Sunday, November 12, 2006

This Week's News:Youth in Transition

New Tack Helps At-Risk Students: College
Washington Post
7 November 2006
Early college high schools look to offer college-credit programs tailored to disadvantaged students, including those who might drop out. The goal is to give students more challenging, career-oriented classes, with support when needed, in an effort to keep them in school.

Secretary Spellings Announces $42 Million for 16 Grants to Reward Effective Teaching and Leadership
U.S. Department of Education
8 November 2006
U.S. Secretary of Education Margaret Spellings today announced the award of $42 million for 16 grants that will reward educators who take on tough jobs and show result in high-need schools. The grants will be used to provide financial incentives to teachers and principals who improve student achievement in high-poverty schools and to recruit effective teachers to those schools. The grants are projected to be funded for five years for a total of some $240.6 million.

The Facts on Federal Education Spending
10 November 2006
Sweeping victories in the midterm elections have put Democrats in charge of the 110th Congress. After twelve years out of power, what will Democrats seek to accomplish in federal education policy? Actually, federal education spending has grown dramatically over the past six years under President Bush and the Republican Congress. But more importantly, whether it's Republican or Democrats increasing federal funding, more federal dollars have not improved American education in recent decades.

Juvenile Justice
Colleges work with Juvenile Justice to help troubled girls
The State.Com
5 November 2006
Two colleges have teamed with the state Juvenile Justice Department to improve the lives of troubled teenage girls. The Clemson Center for Girls Advocacy will act as a resource and research hub to tackle issues such as teen pregnancy and high school dropout rates and poor self esteem. There are specific differences between adolescent men and women that need to be taken into account as we develop educational opportunities for them.

Baltimore juvenile center criticized
The Washington Times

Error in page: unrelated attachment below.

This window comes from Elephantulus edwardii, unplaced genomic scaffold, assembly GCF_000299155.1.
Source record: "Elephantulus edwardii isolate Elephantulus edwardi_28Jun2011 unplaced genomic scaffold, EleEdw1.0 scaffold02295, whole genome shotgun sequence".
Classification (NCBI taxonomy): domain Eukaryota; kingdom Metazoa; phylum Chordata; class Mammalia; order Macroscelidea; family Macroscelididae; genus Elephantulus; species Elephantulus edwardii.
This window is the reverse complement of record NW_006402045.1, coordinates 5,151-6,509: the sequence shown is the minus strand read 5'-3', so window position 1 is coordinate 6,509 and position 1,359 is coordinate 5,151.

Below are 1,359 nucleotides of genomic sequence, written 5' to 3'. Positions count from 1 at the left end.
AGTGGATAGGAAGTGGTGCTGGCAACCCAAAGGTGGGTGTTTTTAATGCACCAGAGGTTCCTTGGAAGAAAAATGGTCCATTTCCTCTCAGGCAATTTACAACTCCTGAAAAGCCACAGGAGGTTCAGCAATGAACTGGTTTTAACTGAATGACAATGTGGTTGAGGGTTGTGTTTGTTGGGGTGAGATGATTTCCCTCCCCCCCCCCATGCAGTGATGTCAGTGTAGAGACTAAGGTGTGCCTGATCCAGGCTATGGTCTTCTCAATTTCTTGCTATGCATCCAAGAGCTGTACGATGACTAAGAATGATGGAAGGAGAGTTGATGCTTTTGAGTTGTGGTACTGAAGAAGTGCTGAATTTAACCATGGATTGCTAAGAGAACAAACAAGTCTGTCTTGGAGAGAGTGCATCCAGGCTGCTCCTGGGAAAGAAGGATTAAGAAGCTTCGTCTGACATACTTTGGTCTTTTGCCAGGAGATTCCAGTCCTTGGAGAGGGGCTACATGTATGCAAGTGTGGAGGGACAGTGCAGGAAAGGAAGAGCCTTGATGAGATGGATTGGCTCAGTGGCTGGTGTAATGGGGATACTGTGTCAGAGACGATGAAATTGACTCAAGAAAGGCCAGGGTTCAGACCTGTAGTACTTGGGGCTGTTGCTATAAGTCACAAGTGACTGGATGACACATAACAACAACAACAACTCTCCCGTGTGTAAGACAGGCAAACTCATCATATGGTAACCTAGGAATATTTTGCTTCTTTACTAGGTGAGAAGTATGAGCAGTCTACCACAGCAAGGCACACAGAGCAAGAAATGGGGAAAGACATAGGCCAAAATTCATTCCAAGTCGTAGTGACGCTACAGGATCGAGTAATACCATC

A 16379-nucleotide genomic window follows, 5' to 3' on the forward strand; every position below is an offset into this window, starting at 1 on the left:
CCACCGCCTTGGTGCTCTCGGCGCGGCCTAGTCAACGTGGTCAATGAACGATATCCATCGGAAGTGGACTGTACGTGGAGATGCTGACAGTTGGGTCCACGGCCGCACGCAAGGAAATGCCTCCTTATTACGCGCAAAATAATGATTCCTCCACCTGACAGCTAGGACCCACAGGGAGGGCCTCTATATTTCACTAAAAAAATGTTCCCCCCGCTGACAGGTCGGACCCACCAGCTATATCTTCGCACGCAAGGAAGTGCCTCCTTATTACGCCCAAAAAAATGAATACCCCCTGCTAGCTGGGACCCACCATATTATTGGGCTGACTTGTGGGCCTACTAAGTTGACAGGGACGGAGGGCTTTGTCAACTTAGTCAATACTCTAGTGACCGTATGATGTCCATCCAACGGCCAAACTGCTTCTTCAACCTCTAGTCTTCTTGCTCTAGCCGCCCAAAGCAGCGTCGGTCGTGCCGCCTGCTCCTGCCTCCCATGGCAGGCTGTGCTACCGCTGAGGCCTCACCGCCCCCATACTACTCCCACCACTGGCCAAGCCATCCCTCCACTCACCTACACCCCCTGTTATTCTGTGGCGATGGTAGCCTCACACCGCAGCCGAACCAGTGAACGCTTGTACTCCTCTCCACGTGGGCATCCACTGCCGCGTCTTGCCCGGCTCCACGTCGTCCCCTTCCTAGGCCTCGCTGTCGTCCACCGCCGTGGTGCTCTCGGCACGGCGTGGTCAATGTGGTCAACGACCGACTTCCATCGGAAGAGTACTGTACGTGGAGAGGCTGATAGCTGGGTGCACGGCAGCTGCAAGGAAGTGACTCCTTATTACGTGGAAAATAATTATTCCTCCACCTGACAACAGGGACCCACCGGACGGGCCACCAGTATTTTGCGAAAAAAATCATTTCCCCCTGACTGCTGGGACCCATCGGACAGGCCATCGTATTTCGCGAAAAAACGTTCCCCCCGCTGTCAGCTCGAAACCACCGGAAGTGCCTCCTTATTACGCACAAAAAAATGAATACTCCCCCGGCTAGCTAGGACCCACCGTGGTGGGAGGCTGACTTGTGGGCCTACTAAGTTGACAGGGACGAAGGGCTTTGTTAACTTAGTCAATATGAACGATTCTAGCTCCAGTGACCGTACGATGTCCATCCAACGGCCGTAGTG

12 November 2006
The Baltimore Juvenile Justice Center is run in an unconstitutional manner, causing youth to "suffer significant harm and risk of harm" because of a lack of staff and inadequate behavior management and treatment plans, the U.S. Department of Justice has found. A report obtained by the Baltimore Sun concluded that the state-run center failed to adequately protect children, citing youth-on-youth assault rates 47 percent higher than the national average for such facilities. It also found that youths are not adequately protected against suicide and that the center fails to provide adequate mental health treatment and other services.

Foster Care
State program stalls, difficult-to-place foster children wait for homes
The Star-Ledger
12 November 2006
A $2.7 million state effort to locate foster families willing to accept the hardest-to-place kids has fallen far short of its goal, prompting child welfare officials to seek sweeping changes. There are 11,200 children in foster care because the Division of Youth and Family Services suspects or has substantiated that their parents or guardians have harmed them. About 9,000 of these children live in 4,200 traditional foster homes; the rest live in group homes and residential centers.

Cross Cutting
Defining the Term "At Risk"
9 November 2006
Child Trends has published this Research-to-Results Brief which aims to define this term, used frequently, but with no consistent definition. This brief highlights some of the issues surrounding the concept. Who is at risk? What are they at risk of? What can the information on risk be used for? Is a quantitative measure of "at-risk" desired? And what about protective factors?

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